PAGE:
Mini Medical School: Urinary Incontinence Not A Normal Part Of Aging

November 3, 2021

While common among older women, urinary incontinence (UI) is not an inevitable part of the aging process, said Dr. Sachin Shenoy, a minimally invasive surgical obstetrician and gynecologist at University Medical Center.

UI is defined as a complaint of involuntary leakage of urine. “But half of women never complain. They think it’s a normal part of aging, but leakage is not normal,” Shenoy said during an October Mini Medical School presentation. Mini Medical School is a collaboration of The University of Alabama’s OLLI program and UA’s College of Community Health Sciences, which operates UMC.

Studies show that nearly half of older women reported experiencing UI during the past year. Common signs and symptoms including leaking urine when coughing, sneezing, laughing or exercising; feeling sudden and uncontrollable urges to urinate; frequent urination during the day (eight or more time); and waking up many times at night to urinate.

Left untreated, UI can lead to sleep loss, depression, anxiety and loss of interest in sex, Shenoy said. He said a majority of women dealing with UI worry when they cough, sneeze or laugh, and a third avoid exercise and travel because of UI.

Shenoy said there are two main types of UI.

Stress UI is involuntary leakage upon exertion and can be caused by obesity or weight gain, smoking or pelvic organ prolapse, which is a weakness in the pelvic floor muscles and connective tissue resulting in herniation of the vagina, cervix or uterus. There are treatments for Stress UI, including pelvic floor exercises or “Kegels,” and minimally invasive surgical treatments such as pubovaginal slings and urethral bulking agents.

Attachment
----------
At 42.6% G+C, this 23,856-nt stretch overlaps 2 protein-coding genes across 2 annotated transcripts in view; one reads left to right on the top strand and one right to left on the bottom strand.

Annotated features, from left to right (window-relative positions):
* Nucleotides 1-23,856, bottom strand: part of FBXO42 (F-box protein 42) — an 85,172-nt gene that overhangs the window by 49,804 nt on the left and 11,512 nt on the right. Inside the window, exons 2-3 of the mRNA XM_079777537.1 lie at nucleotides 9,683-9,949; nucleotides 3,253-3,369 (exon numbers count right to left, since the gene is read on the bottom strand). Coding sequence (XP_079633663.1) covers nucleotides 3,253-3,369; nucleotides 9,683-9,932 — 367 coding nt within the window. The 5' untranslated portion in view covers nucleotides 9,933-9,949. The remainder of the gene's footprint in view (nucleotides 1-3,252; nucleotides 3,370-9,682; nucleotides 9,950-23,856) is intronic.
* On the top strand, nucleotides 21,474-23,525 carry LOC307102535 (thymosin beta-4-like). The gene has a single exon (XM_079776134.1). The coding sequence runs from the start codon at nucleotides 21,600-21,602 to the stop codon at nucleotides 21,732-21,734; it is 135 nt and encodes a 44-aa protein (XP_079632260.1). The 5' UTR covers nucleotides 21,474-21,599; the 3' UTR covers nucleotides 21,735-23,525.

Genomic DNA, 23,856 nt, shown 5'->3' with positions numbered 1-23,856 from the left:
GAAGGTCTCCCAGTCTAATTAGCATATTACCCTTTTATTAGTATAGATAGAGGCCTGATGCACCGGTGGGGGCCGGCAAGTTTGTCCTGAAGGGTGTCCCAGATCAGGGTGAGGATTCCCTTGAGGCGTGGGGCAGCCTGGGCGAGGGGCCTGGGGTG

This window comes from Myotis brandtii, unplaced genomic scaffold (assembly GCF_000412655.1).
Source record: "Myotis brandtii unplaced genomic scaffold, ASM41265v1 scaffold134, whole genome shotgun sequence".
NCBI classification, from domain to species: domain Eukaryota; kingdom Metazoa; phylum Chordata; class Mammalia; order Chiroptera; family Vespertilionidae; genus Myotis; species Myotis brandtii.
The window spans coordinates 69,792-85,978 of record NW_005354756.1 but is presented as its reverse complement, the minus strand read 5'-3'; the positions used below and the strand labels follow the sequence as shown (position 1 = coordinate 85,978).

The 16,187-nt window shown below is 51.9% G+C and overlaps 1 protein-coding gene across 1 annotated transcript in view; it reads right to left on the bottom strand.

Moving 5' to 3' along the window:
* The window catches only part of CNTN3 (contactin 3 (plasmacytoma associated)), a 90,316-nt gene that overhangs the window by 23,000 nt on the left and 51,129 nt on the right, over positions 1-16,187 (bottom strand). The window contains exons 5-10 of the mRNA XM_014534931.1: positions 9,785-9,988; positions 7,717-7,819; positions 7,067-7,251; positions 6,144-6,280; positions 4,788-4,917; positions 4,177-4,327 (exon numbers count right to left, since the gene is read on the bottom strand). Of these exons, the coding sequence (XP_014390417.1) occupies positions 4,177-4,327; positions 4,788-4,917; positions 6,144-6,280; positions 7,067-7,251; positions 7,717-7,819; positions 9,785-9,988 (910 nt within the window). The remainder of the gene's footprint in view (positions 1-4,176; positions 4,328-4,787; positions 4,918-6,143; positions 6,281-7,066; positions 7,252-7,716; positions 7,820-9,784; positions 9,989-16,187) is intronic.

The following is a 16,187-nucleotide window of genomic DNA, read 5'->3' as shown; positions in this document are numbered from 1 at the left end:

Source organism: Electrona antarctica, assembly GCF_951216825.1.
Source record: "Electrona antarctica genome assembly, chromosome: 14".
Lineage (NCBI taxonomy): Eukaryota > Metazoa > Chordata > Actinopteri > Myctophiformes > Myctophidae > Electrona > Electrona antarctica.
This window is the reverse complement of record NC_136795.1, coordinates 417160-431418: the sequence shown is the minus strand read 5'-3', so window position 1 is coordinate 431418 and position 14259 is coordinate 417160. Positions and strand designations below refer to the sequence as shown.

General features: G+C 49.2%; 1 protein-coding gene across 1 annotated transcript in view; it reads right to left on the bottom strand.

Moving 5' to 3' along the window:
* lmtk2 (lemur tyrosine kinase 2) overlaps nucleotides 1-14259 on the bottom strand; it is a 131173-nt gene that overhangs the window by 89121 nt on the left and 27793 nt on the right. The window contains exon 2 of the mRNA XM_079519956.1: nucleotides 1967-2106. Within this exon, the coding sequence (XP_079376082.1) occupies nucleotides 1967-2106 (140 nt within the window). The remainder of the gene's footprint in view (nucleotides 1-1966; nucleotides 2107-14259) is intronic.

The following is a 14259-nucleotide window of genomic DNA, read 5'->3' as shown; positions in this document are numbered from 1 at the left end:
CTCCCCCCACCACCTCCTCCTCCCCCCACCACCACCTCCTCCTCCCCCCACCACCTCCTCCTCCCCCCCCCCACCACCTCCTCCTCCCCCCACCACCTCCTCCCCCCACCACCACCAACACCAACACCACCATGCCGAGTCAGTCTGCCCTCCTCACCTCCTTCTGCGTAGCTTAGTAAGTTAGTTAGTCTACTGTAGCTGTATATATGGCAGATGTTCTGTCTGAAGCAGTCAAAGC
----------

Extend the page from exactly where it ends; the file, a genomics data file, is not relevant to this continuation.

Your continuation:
Another type is Urgency UI, which is involuntary leakage accompanied by or immediately preceded by an urge or strong desire to void, often very suddenly and without warning. Shenoy said Urgency UI is characterized by an overactive bladder, and while the cause is unknown its symptoms include a loss of urine before reaching the toilet, and frequent urination (more than 10 times per day and waking up more than two times per night).

Shenoy said treatments include pelvic floor exercises; avoiding carbonated beverages, caffeine and beverages with sugar substitutes, all of which can irritate the bladder; and retraining the bladder and brain to suppress the urgency to urinate frequently.

“It takes two to three hours for the bladder to fill, so if you’re going every hour, your brain is giving you a false signal,” he said. “If you go to the bathroom every time before you leave the house, you’re retraining your bladder.” The Mini Medical School program has been presented by CCHS faculty since 2016. It provides an opportunity for community learners to explore trends in medicine and health, and the lectures offer important information about issues and advances in medicine and research.